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Settling the dust

“You couldn’t see. You couldn’t breathe. You couldn’t go outside for days,” remembers Eugene Littlefield. “It was awful.”

Littlefield is referring to the giant black clouds of soil that would blot out the sun and swallow the countryside. Born in Wayside, Texas, in 1934, Littlefield was welcomed into the world by the Dust Bowl – an era in the 1930s when the most massive, brutal dust storms ever known to our nation repeatedly ravaged the Panhandle and Great Plains regions.

Littlefield was the only child of parents who raised cattle, wheat and sorghum on their farm 20 miles east of Happy, Texas, in the now-extinct community of Wayside.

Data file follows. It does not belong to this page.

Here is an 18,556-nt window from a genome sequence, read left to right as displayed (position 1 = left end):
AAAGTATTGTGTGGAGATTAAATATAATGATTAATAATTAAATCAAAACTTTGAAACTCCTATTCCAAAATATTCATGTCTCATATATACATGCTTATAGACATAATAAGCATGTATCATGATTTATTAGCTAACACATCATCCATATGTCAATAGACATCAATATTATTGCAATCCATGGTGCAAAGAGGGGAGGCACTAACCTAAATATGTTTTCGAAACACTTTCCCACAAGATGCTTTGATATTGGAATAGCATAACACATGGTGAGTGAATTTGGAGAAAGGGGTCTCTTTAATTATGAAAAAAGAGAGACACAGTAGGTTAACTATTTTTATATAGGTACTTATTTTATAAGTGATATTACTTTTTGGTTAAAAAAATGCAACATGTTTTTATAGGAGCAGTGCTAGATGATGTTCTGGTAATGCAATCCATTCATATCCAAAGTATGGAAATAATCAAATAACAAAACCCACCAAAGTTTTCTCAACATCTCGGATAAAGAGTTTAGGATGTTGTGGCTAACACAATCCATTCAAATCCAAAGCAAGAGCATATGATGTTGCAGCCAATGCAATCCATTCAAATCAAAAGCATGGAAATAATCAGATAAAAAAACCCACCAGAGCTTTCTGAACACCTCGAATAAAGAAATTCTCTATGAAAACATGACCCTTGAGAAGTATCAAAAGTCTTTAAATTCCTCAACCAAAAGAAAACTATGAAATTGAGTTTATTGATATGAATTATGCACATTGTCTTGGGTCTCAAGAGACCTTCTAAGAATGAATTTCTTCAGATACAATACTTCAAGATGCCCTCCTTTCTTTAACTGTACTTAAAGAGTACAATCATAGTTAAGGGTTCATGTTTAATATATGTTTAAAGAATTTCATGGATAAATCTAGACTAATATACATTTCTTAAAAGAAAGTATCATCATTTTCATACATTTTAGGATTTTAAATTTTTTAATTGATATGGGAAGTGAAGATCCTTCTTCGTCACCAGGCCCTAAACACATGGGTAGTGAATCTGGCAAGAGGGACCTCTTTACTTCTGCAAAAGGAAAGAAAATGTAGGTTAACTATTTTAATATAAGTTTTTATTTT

“We could see those storms coming over the horizon,” Littlefield says. “The dirt would blow in your face and hit your skin so hard it hurt. Dad would get our animals in the best shelter he could, while my mom started packing the windows with rolled wet towels and hung sheets to try to keep dirt out.

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